All posts tagged: kraut

How to show up at work with the most colourful lunch ever

I got so motivated trying this recipe out! The video showing you how to prepare it, is definetely just too cute – unfortunately it is facebook embeded, so for a start only a photograph now. As soon as I grab hold of a free video version though, I am gonna share the link! In any case, anyone will definetely get the admiration of their office mates for such a glass. Speaking of Asian-inspired noodle soups – they are also great dinners, cause within no time you can prepare some pretty decent, filling and yummy meals. Explained here:

The hair pick – a must have in every kitchen (once you’ve gone cutting onions that way, you will never go back)

Cutting and slicing isn’t easy. Of course, there are slicing boards (here is what I mean with slicing board by the way). But sometimes you do not need super thin slices and boards take up to much time.Thankefully, there is the super-lovely, life-hack youtube-channel ‘DaveHax‘ which brought to my attention, that all that I was ever missing in a kitchen is: A hairpick! Of course, you can also buy those as specially labeled ‘onion slicers‘ (again slicer for such a different kitchen item – why does the English language has to be so imprecise??). However, ‘DaveHax‘ explains to you, why a dedicated hair style product is a must go in the kitchen – besides onions you can do lots more with this ‘instrument’. And, believe me, you very quickly become accustomed to his method. It doesn’t stop here. On his channel, you can find sooo much more life hacks that make one’s days easier… So, enjoy his very British voice to be taught up on fundamental things. Believe me it IS each time a revelation …

Luxurious, mass-produced or rather self-made

Eat your cuttlery! It is stylish, saves the planet, and you can make it yourself in any forms you wish. Edible spoons have gained attention outside of the world of cocktail partys as an Indian, Narayana Peesapaty, sees a possibility to reduce plastic waste in India by turning edible spoons into a commodity; currently, consumption of one-time-use plastic cuttlery is high and their substitution by edible spoons could pronouncedly decrease the total plastic consumption of this country. This is of course a very inspiring and yummy idea! In any case, edible spoons are nowadays everywhere (they are not copryright protectable) – here some examples:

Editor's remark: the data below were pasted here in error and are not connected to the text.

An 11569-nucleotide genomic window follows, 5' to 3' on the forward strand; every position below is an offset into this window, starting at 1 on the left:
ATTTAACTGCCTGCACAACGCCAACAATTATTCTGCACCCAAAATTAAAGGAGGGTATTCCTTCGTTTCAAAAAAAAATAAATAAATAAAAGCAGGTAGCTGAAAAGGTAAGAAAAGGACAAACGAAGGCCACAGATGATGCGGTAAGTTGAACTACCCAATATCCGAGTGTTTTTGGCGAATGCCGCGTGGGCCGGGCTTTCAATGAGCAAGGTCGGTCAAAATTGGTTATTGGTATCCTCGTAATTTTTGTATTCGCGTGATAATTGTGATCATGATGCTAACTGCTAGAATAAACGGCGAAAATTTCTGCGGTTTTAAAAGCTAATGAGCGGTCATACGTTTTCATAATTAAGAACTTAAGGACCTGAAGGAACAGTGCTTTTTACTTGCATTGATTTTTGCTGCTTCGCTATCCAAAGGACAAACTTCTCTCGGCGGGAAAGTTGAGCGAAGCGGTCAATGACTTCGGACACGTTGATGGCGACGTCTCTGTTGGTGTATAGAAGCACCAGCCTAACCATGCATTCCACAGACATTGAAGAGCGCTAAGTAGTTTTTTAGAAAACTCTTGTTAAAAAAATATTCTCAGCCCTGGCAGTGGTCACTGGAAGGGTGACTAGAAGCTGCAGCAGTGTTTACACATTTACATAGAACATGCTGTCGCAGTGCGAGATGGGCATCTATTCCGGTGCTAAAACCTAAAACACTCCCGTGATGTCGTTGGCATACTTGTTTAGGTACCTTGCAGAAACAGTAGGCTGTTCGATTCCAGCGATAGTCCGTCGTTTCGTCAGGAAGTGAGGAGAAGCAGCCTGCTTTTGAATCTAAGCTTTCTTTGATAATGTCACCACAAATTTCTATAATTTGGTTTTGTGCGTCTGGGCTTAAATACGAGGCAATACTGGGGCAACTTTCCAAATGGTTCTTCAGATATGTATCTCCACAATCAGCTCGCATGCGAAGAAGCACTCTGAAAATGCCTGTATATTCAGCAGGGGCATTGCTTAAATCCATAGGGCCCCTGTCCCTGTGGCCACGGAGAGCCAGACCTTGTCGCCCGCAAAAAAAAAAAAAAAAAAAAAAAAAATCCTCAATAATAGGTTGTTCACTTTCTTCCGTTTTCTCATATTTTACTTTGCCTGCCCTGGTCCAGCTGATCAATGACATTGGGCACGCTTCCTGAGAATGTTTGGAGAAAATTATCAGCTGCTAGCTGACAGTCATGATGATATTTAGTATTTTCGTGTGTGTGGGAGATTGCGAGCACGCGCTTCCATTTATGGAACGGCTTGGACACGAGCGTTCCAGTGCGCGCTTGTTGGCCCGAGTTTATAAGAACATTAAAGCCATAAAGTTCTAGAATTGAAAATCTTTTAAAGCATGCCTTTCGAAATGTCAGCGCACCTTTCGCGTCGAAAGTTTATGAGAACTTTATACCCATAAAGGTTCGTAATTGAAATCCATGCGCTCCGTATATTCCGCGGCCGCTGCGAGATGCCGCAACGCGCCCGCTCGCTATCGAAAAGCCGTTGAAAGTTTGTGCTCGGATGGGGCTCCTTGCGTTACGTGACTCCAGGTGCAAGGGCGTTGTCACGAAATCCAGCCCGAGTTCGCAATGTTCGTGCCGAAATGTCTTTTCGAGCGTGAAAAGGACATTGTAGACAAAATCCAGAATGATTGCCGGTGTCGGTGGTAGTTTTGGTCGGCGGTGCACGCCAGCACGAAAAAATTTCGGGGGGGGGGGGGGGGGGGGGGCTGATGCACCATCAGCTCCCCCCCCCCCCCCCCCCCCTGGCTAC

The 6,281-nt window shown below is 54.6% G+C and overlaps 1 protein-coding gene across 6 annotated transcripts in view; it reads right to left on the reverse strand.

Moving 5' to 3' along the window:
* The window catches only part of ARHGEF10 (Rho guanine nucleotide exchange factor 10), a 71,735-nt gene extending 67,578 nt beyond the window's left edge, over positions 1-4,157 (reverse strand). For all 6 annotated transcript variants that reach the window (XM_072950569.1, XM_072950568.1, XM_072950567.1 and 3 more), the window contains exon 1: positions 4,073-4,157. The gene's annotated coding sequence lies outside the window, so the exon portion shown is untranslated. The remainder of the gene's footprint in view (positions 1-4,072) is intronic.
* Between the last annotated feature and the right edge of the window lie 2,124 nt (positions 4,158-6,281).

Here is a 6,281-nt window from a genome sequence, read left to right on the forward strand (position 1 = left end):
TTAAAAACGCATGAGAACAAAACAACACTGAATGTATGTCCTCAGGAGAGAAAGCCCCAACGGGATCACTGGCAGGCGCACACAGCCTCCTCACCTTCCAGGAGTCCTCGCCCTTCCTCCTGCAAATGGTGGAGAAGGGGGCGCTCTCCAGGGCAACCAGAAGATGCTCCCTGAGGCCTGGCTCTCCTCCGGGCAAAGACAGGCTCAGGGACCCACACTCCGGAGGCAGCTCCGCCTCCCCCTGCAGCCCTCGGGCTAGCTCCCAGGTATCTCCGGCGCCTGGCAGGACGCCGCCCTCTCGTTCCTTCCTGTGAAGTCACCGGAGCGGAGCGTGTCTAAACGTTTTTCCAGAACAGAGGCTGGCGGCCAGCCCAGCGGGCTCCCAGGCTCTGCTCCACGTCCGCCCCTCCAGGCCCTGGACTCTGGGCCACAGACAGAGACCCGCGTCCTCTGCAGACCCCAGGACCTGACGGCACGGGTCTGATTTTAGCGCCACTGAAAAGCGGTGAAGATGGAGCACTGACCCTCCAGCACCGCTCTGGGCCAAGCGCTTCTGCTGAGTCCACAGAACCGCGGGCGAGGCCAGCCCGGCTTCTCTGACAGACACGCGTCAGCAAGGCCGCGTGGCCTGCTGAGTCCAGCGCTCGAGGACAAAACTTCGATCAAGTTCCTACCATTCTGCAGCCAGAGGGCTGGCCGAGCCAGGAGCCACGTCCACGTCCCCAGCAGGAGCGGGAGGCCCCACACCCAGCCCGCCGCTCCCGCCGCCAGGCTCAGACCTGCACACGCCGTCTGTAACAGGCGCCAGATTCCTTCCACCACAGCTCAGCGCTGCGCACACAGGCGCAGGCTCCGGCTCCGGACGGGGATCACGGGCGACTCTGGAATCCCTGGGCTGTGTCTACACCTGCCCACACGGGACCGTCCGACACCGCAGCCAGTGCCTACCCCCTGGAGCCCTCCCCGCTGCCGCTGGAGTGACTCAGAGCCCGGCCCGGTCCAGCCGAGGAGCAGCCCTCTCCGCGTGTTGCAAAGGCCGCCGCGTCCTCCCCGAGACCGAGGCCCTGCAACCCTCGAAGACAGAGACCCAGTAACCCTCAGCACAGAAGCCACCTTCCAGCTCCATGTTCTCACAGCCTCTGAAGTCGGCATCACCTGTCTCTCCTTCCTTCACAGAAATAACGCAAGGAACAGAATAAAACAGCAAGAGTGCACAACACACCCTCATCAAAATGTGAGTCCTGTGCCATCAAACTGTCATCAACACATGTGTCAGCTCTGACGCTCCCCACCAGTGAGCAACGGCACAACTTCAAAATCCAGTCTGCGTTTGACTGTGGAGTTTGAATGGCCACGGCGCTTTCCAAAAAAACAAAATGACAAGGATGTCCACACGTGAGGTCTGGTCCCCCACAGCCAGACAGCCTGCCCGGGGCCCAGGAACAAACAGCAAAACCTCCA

19th of January 2015 – – –

…is the date that Sweden will see its first all vegeterian cooking show to be airing. A historic date, given that Swedes – maybe I am predjudiced – are either notoriously lazy to cook, or just love their meat. But, just like in the rest of the world, veganism and vegeterianism gain influence. More about the social importance of this event you can read here. The hostesses, Elenore Bendel Zahn and Karoline J├Ânsson, run by the way their own food blogs – in English and Swedish, respectively.

The reddest red

With only few hours remaining till THE new years eve party, it is time to get down with some fundamental thoughts on how to organize the first days following new years eve party. Luckily, this year, I am prepared. For christmass I had the delicious pleasure of enjoying traditional Polish red beet soup. You must know that a traditional Polish Christmass dinner has 12 courses. All of them are either vegetarian or feature fish. And it all starts with a rubby beet root soup J What is the secret of this soup? In order to obtain this marvelous colour you first must pick the right kind of beet root – not the round ones but the tubular ones (they give more colour). Then you must prepare your own fresh, clear vegetable essence, by cooking three ingredients for 2 hours: carrots, parsley root, and celery root. Really cook/boil it. After 2 hours take the pot from the heat and add the cut down beet root (really small pieces), a cut acidic apple and 3 cut onions …

Krauts eat kraut – at least for New Years Eve

Long time ago, the British or the Americans or some other enemy of Germany during world war I or II decided to nickhname the entire populus as ‘Krauts’. Apparently, back then, Germans dieted on an – for the Western world – unusual high amount of sauerkraut. As mentioned – that was of course long time ago. Since then, Germany was not only globalized but had a huge influx of Italian and Turkish migrants (aka. Gastarbeiter) that shaped modern German cuisine and eating habits like no other nation. Kraut dishes have lost hugely importance in daily cooking (despite a revival cause of modern health food trends). However, there is one evening in the whole year when kraut still dominates dinner plates all over the country (see photograph taken from this blog): new years eve! The reason of course is that – as in many other countries – Germans believe that eating the right thing for new years eve increases monetory success the upcoming year. And, hey, sauerkraut does have a gold-like colour – right? – it …